I am a big supporter of unmedicated, intervention-free natural childbirth when it’s possible. Getting rid of things that can slow down labor and/or cause distress is certainly a good idea. There are, of course, instances where interventions are necessary and beneficial.
I pursued having a completely natural experience with my third child because of what happened with babies one and two. I learned from their births and decided I no longer wanted narcotics, Pitocin, an epidural, artificial rupturing of membranes, internal fetal monitoring – any of it. I wanted to have him simply by my body contracting and pushing him out. And that’s how it happened. Samuel was born without any medical involvement after laboring at home for a few hours and then delivering him a mere 59 minutes after arriving at the hospital. That’s how I wanted his birth to be and I was thrilled that it played out that way. He was 7lbs12oz, weighing in between his older siblings who were 7lbs9oz and 8lbs1oz.
Elizabeth was to be born the same natural way, but her position changed everything. We were left completely alone (no meds or anything) until the spinal block was being administered in the operating room. We required a cesarean delivery because she was quite literally stuck. Her position was officially called left occiput transverse, which means she was head down, turned completely on her side, facing my left hip. She’d been like this for the entire third trimester (I had a number of ultrasounds at the end because of kidney stones) and she was unable to turn. I’m not even sure how she was able to grow properly as I would think she’d need additional space and position change to do so, but she was born weighing 8lbs10oz (3.91kg) so obviously it didn’t affect her growth.
Labor with her was fine until the pushing stage but then her inability to turn became clear. Or, I should say, after an hour and a half it did. She was ultimately identified as being in deep transverse arrest, and she wasn’t going anywhere without help. I had clearly stated that I would rather have a cesarean than forceps or vacuum extraction, so that’s what we did. I couldn’t believe I was going to have surgery! What a strange turn of events!
But now, looking back, I wonder if I could have done something before June 26th to have helped her turn. I don’t feel guilty (how could I have known?) but I enjoy looking into things like this, analyzing and evaluating. I’m a problem-solver and this whole baby position thing has had me wondering.
During my pregnancy, I found it extremely odd that she was in the same position for months. I said so a number of times, both to my midwives as well as the ultrasound technicians, but none of them gave my concerns any validation. It nagged at me, though. Having had three babies before her, I knew it was strange that I felt her move in EXACTLY the same places for the last 14-15 weeks of the pregnancy. Her feet were up here, her little fists were down there, and her knees were over there. It’s not that I expected her to completely turn or do rolls or whatnot, but there should have been some variation.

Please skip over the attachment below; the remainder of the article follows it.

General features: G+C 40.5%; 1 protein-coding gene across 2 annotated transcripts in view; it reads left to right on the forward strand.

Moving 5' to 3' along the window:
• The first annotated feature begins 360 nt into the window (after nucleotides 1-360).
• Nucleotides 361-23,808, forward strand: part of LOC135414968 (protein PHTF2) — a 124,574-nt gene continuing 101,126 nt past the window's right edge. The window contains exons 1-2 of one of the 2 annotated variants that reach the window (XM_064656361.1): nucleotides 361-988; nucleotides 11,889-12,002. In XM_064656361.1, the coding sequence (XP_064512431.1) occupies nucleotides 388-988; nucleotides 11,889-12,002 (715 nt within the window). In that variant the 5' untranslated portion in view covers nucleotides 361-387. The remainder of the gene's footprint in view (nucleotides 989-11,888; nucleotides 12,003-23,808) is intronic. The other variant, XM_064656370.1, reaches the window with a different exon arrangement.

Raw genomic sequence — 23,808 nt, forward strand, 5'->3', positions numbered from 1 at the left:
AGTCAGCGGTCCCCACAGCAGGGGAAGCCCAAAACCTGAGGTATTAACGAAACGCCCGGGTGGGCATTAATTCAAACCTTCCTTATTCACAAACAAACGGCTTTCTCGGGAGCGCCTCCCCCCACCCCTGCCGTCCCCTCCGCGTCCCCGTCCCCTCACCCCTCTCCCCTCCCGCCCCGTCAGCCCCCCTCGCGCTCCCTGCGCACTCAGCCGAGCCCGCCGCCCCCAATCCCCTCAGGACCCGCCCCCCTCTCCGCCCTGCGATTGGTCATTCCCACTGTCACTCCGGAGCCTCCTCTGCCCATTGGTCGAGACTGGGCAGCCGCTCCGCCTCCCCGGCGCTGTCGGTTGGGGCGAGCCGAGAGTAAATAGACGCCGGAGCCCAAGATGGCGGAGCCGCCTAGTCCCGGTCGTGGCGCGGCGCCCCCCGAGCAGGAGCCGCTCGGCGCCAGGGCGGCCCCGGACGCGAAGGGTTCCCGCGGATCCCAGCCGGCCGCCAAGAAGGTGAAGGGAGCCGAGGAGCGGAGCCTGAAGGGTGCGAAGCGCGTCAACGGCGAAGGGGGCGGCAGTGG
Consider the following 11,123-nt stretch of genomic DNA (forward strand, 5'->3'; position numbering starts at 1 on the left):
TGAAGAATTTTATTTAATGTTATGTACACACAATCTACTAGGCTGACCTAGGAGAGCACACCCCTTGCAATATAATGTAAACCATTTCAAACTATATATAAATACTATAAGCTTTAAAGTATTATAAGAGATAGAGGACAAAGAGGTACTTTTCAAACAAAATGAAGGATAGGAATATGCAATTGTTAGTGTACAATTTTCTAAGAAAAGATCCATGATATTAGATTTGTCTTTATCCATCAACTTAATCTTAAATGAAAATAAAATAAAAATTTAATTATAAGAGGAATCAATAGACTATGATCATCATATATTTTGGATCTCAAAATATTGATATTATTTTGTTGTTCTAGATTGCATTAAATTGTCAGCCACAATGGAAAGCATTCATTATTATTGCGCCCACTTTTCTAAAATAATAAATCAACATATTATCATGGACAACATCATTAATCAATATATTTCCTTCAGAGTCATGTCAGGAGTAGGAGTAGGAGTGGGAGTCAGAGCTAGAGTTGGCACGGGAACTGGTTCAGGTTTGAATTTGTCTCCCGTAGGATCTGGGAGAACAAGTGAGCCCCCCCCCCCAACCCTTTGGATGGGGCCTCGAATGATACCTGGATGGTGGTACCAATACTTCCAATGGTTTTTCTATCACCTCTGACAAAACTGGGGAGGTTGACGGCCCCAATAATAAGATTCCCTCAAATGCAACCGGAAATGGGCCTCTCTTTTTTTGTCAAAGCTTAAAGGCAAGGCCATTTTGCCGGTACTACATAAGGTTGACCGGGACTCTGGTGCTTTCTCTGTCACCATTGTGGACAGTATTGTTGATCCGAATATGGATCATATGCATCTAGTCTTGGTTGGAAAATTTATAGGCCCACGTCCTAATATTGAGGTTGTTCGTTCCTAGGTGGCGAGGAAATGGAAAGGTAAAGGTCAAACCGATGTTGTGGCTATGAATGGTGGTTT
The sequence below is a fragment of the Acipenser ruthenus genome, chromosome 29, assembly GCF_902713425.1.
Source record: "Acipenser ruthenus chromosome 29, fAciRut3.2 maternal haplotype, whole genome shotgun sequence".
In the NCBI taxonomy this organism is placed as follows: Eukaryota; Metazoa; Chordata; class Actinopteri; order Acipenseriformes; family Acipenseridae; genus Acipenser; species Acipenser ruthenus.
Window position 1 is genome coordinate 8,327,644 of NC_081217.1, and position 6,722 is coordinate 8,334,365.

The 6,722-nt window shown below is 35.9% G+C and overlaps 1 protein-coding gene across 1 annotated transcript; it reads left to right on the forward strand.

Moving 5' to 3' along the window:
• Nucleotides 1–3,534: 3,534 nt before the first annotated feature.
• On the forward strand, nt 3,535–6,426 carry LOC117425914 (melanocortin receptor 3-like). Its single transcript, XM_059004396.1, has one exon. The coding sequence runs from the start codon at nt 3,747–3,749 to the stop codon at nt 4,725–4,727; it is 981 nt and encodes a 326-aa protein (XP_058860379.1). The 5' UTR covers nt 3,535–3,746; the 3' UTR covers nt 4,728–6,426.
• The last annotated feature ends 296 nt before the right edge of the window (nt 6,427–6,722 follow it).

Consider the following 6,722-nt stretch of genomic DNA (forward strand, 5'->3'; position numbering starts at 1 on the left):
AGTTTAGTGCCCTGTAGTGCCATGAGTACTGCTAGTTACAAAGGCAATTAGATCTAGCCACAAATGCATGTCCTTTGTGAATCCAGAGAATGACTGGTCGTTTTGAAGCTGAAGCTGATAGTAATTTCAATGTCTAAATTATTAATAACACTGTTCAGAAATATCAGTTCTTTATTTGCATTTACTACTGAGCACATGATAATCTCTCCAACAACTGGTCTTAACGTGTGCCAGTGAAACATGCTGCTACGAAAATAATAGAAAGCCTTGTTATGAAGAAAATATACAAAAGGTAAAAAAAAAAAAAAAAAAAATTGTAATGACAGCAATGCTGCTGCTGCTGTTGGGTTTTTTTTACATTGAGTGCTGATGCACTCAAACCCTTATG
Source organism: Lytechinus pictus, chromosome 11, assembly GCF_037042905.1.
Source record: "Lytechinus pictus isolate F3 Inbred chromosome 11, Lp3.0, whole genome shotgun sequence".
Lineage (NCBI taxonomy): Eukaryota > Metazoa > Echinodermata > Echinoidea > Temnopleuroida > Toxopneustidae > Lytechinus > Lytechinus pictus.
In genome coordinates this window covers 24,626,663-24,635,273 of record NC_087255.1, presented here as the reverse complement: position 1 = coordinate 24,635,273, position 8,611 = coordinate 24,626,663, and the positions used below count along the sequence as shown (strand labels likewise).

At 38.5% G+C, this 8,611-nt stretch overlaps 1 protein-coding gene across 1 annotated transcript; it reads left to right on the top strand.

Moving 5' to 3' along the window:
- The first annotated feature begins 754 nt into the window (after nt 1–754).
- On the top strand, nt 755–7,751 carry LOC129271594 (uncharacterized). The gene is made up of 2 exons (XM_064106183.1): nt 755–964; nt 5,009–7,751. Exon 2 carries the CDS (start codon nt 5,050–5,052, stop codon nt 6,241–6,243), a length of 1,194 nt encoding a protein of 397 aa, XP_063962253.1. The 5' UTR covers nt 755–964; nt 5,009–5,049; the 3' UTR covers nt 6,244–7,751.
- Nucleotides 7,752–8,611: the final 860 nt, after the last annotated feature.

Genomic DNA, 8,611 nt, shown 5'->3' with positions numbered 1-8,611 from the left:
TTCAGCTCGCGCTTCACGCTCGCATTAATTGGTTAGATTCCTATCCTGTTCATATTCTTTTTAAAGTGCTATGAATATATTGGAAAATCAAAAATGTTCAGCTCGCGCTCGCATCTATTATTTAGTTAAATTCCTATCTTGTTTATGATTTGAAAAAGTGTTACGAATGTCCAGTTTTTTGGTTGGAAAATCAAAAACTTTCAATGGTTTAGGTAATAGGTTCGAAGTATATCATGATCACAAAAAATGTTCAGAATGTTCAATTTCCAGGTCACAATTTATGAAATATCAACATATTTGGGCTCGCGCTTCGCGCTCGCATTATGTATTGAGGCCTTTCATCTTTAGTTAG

To this day, I still have a burning discomfort in my diaphragm/lower ribs from her lingering position in utero. Goodness, I hope it will eventually heal. It’s been almost nine months. :(
Anyway, what if I’d attempted to move her? To “spin” her a bit? Would it have helped? What if I hadn’t had kidney stones, and the near-constant uterine irritation (contractions) they caused? I wouldn’t have had to recline, rest, and generally take it easy. I would have been exercising that whole last trimester like I’d done with Samuel. Would that have changed things? Would exercise have helped her turn naturally?
What about her size? At the end (labor), would it have made a difference in her ability to turn and come down if she’d been smaller? Hmm, would an induction the week before (which had been suggested/offered to me) been beneficial?
…all interesting thoughts but not many that I could have, in reality, done much about. lol I chose not to induce because there was no medical reason to, and the cons outweighed the pros. I couldn’t do anything about the kidney stones. And I didn’t realize the impact of her position so I never looked into spinning or doing special techniques to turn her. I do wish I had, but I can’t live with regret. What’s done is done.
I am just so thankful that she was (and continues to be) healthy.